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4answers
91 views

Use of articles for different qualities

Is the following sentence incorrect? Churchil was a great orator and a great politician of his time. Some say that when article refers to a single person it must be used just once As Churchil ...
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1answer
304 views

end up + (being) + adjective

1- If he carries on driving like that, he'll end up dead. (Source) 2- The last time he was in the room with a serial killer, he ended up chained to a hospital bed. (It is from a tv-series. ...
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1answer
35 views

“No matter how large the finite set” OR “No matter how large the finite set **is**”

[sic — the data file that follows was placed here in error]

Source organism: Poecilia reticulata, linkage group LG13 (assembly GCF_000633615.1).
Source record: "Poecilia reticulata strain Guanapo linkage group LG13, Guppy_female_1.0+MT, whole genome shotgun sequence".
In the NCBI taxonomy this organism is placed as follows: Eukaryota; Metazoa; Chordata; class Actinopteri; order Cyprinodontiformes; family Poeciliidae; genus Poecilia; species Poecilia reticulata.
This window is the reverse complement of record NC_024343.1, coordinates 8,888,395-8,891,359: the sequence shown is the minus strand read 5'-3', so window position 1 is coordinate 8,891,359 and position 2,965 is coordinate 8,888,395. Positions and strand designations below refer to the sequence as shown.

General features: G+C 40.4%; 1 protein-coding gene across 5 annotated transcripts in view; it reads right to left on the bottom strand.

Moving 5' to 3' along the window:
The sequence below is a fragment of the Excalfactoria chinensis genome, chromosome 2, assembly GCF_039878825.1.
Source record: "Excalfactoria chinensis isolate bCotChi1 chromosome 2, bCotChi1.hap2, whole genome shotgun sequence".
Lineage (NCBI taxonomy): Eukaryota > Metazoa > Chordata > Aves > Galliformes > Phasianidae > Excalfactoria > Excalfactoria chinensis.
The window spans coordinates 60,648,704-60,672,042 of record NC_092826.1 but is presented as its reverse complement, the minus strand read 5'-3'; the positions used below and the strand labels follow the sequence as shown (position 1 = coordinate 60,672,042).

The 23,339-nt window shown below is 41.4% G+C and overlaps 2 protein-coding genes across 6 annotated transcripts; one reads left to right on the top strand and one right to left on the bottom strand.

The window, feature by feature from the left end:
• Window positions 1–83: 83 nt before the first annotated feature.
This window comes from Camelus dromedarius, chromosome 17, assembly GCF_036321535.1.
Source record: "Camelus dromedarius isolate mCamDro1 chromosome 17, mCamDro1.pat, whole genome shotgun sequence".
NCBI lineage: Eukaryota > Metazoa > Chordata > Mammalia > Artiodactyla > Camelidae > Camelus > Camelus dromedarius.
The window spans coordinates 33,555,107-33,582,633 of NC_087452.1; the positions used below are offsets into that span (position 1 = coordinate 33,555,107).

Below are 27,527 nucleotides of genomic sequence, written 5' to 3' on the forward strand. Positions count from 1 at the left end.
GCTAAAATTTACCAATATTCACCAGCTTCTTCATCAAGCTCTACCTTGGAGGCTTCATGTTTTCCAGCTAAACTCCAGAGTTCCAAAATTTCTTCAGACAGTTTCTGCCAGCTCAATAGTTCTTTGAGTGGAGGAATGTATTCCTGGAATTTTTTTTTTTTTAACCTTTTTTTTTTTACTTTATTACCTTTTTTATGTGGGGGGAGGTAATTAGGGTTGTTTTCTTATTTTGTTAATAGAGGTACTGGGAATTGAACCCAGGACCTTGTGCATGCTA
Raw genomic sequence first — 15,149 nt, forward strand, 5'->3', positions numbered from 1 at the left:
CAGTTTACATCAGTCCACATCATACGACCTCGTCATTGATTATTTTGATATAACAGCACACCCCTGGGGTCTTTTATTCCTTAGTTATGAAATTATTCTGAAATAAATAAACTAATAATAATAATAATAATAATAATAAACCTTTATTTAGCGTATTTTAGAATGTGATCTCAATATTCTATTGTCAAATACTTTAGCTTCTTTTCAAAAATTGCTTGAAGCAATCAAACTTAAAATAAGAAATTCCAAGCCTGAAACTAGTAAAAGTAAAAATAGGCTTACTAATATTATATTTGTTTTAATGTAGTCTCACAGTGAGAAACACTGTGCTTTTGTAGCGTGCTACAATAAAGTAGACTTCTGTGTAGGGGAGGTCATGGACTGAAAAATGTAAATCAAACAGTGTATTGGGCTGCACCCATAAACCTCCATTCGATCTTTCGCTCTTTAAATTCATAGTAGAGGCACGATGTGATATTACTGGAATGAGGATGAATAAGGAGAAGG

In Book Mathematics for Computer Science: The key to remember is that you can’t check a claim about an infinite set by checking a finite set of its elements, no matter how large the finite set. ...
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1answer
56 views

Is this statement construction correct? — “I do understand [w], [x] and [y] much better than I do [z].”

Is this statement construction correct? "I do understand [w], [x] and [y] much better than I do [z]." I just wanted to know if this statement is correctly constructed. Here w, x, y and z ...
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1answer
101 views

Is “I’m not going to be able to.” a complete sentence?

Can I say "I'm not going to be able to."? Is that a complete sentence? Or does it always have to follow with a verb?